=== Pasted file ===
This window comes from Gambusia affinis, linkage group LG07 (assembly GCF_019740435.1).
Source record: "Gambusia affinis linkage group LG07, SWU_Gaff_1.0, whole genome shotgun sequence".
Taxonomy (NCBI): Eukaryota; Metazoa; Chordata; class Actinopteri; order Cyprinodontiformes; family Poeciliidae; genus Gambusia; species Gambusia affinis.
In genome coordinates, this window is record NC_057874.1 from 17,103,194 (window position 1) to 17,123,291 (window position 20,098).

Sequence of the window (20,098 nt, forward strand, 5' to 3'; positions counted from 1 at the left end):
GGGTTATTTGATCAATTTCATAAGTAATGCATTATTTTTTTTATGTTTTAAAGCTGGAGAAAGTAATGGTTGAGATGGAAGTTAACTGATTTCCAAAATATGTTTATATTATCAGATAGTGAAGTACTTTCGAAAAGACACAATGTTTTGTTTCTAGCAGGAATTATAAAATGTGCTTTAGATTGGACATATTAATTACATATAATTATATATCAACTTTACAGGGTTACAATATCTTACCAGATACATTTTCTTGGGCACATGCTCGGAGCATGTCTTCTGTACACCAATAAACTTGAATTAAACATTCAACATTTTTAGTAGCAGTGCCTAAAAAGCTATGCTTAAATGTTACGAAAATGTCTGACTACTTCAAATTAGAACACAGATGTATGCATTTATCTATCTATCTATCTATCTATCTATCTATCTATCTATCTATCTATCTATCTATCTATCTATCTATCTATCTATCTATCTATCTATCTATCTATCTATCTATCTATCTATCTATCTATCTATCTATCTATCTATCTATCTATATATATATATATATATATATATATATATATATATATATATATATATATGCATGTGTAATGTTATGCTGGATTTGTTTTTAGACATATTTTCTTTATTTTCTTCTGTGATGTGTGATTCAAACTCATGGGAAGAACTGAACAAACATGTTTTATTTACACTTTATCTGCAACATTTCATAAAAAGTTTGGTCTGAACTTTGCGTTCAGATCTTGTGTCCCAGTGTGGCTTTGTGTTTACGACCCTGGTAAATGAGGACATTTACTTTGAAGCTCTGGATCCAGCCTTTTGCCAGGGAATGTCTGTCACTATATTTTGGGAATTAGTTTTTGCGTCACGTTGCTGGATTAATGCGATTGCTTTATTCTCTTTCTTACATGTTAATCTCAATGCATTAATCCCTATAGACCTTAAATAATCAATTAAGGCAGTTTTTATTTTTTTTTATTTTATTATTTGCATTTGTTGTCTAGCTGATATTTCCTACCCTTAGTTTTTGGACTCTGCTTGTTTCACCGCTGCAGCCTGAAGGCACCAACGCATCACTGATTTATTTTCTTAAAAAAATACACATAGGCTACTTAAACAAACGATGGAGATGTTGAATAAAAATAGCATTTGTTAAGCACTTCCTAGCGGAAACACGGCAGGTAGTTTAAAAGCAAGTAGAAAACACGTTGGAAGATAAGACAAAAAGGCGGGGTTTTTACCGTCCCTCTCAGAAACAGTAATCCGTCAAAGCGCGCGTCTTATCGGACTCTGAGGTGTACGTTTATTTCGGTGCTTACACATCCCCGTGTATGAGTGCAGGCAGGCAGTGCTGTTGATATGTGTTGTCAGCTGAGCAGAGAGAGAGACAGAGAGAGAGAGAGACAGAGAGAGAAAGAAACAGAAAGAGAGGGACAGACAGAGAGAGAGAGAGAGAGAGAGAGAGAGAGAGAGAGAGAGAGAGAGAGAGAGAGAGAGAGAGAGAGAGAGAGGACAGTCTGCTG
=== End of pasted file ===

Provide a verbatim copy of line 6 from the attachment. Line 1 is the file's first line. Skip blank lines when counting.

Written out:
GGGTTATTTGATCAATTTCATAAGTAATGCATTATTTTTTTTATGTTTTAAAGCTGGAGAAAGTAATGGTTGAGATGGAAGTTAACTGATTTCCAAAATATGTTTATATTATCAGATAGTGAAGTACTTTCGAAAAGACACAATGTTTTGTTTCTAGCAGGAATTATAAAATGTGCTTTAGATTGGACATATTAATTACATATAATTATATATCAACTTTACAGGGTTACAATATCTTACCAGATACATTTTCTTGGGCACATGCTCGGAGCATGTCTTCTGTACACCAATAAACTTGAATTAAACATTCAACATTTTTAGTAGCAGTGCCTAAAAAGCTATGCTTAAATGTTACGAAAATGTCTGACTACTTCAAATTAGAACACAGATGTATGCATTTATCTATCTATCTATCTATCTATCTATCTATCTATCTATCTATCTATCTATCTATCTATCTATCTATCTATCTATCTATCTATCTATCTATCTATCTATCTATCTATCTATCTATCTATCTATCTATCTATCTATCTATCTATATATATATATATATATATATATATATATATATATATATATATATATATGCATGTGTAATGTTATGCTGGATTTGTTTTTAGACATATTTTCTTTATTTTCTTCTGTGATGTGTGATTCAAACTCATGGGAAGAACTGAACAAACATGTTTTATTTACACTTTATCTGCAACATTTCATAAAAAGTTTGGTCTGAACTTTGCGTTCAGATCTTGTGTCCCAGTGTGGCTTTGTGTTTACGACCCTGGTAAATGAGGACATTTACTTTGAAGCTCTGGATCCAGCCTTTTGCCAGGGAATGTCTGTCACTATATTTTGGGAATTAGTTTTTGCGTCACGTTGCTGGATTAATGCGATTGCTTTATTCTCTTTCTTACATGTTAATCTCAATGCATTAATCCCTATAGACCTTAAATAATCAATTAAGGCAGTTTTTATTTTTTTTTATTTTATTATTTGCATTTGTTGTCTAGCTGATATTTCCTACCCTTAGTTTTTGGACTCTGCTTGTTTCACCGCTGCAGCCTGAAGGCACCAACGCATCACTGATTTATTTTCTTAAAAAAATACACATAGGCTACTTAAACAAACGATGGAGATGTTGAATAAAAATAGCATTTGTTAAGCACTTCCTAGCGGAAACACGGCAGGTAGTTTAAAAGCAAGTAGAAAACACGTTGGAAGATAAGACAAAAAGGCGGGGTTTTTACCGTCCCTCTCAGAAACAGTAATCCGTCAAAGCGCGCGTCTTATCGGACTCTGAGGTGTACGTTTATTTCGGTGCTTACACATCCCCGTGTATGAGTGCAGGCAGGCAGTGCTGTTGATATGTGTTGTCAGCTGAGCAGAGAGAGAGACAGAGAGAGAGAGAGACAGAGAGAGAAAGAAACAGAAAGAGAGGGACAGACAGAGAGAGAGAGAGAGAGAGAGAGAGAGAGAGAGAGAGAGAGAGAGAGAGAGAGAGAGAGAGAGAGAGAGAGGACAGTCTGCTG